• The system I was going to wrapper, LabSound, was originally a fork of Webkit’s implementation.

I am trying, as a first step, to write the entire WebAudio plugin, with all planned objects, methods, arguments & returns, but not actually do anything inside the calls. Sort of get all the pipes laid including installation into a native repo script, building, and running / test code. Once that was out of the way, then add the actual functionality.

I am not sure about asking c++ questions on a JS forum, but except for this one here, will break it up into separate topics on specific things.

The question is: Is this the best template I should be using to wrapper the context object & all of the audio node objects?
node-addon-examples/6_object_wrap/node-addon-api at main · nodejs/node-addon-examples · GitHub

Here is my mock up of the h file for a context


#include <napi.h>
#include <LabSound.h>

#include <AnalyserNode.h>
#include <BiquadFilterNode.h>
#include <Buffer.h>
#include <BufferSource.h>
#include <ChannelMergerNode.h>
#include <ChannelSplitterNode.h>
#include <ConvolverNode.h>
#include <DelayNode.h>
#include <DynamicsCompressorNode.h>
#include <GainNode.h>
#include <OscillatorNode.h>
#include <PannerNode.h>
#include <ScriptProcessorNode.h>
#include <StereoPannerNode.h>
#include <WaveShaperNode.h>
#include <decodeAudioData.h>

#include <MediaElement.h>
#include <MediaStream.h>
#include <MediaTrack.h>

 *  Wrapper for a realtime, as opposed to offline, audio context
class AudioContext : public Napi::ObjectWrap<AudioContext > {
	static Napi::Object Init(Napi::Env env, Napi::Object exports);
	AudioContext(const Napi::CallbackInfo& info);
	static Napi::Object getDefaultAudioContext(const Napi::CallbackInfo& info);

	// methods of BaseAudioContext class
	Napi::Object CreateAnalyser          (const Napi::CallbackInfo& info);
	Napi::Object CreateBiquadFilter      (const Napi::CallbackInfo& info);
	Napi::Object CreateBuffer            (const Napi::CallbackInfo& info);
	Napi::Object CreateBufferSource      (const Napi::CallbackInfo& info);
	Napi::Object CreateChannelMerger     (const Napi::CallbackInfo& info);
	Napi::Object CreateChannelSplitter   (const Napi::CallbackInfo& info);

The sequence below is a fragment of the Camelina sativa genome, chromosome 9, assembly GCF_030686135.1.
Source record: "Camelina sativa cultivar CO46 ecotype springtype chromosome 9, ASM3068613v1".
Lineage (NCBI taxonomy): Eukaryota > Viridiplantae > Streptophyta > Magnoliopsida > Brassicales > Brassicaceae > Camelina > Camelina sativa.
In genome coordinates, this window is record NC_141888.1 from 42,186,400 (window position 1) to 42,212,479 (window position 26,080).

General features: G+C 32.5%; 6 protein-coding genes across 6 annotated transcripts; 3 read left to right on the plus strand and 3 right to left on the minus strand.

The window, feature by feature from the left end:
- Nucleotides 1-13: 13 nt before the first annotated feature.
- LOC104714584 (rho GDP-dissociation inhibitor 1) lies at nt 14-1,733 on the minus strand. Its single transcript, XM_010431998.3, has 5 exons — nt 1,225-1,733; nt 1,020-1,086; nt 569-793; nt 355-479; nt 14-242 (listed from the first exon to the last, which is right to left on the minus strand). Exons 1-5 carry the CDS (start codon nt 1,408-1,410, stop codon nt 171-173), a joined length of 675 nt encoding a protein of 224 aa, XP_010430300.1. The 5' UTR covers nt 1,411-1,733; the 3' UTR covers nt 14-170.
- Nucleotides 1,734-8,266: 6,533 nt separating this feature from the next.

Napi::Object CreateConvolver         (const Napi::CallbackInfo& info);
	Napi::Object CreateDelay             (const Napi::CallbackInfo& info);
	Napi::Object CreateDynamicsCompressor(const Napi::CallbackInfo& info);
	Napi::Object CreateGain              (const Napi::CallbackInfo& info);
	Napi::Object CreateOscillator        (const Napi::CallbackInfo& info);
	Napi::Object CreatePanner            (const Napi::CallbackInfo& info);
	Napi::Object CreateScriptProcessor   (const Napi::CallbackInfo& info);
	Napi::Object CreateStereoPanner      (const Napi::CallbackInfo& info);
	Napi::Object CreateWaveShaper        (const Napi::CallbackInfo& info);
	Napi::Object decodeAudioData         (const Napi::CallbackInfo& info);

	// methods specific to AudioContext, but not an offline conxtext
	Napi::Object createMediaElementSource(const Napi::CallbackInfo& info);
	Napi::Object createMediaStreamSource (const Napi::CallbackInfo& info);
	Napi::Object createMediaTrackSource  (const Napi::CallbackInfo& info);
	void resume();
	void suspend();


Sounds like this’ll be a pretty awesome project!

I haven’t tested it myself—the contributors who are writing that code right now are spearheading that—but my understanding is that hand-tracking is operational, though the OpenXR integration is only in for Windows devices so far. In theory, this means that most of the work to get hand tracking for other OpenXR devices like the Quest should already be done, too: all that’s left should be the work mentioned above to make the OpenXR integration not Windows-specific.

I think of this more as a Babylon forum than a JS-specific forum—WebGL and art questions are common, too—so a C++ question about Babylon Native makes perfect sense to me. :smiley: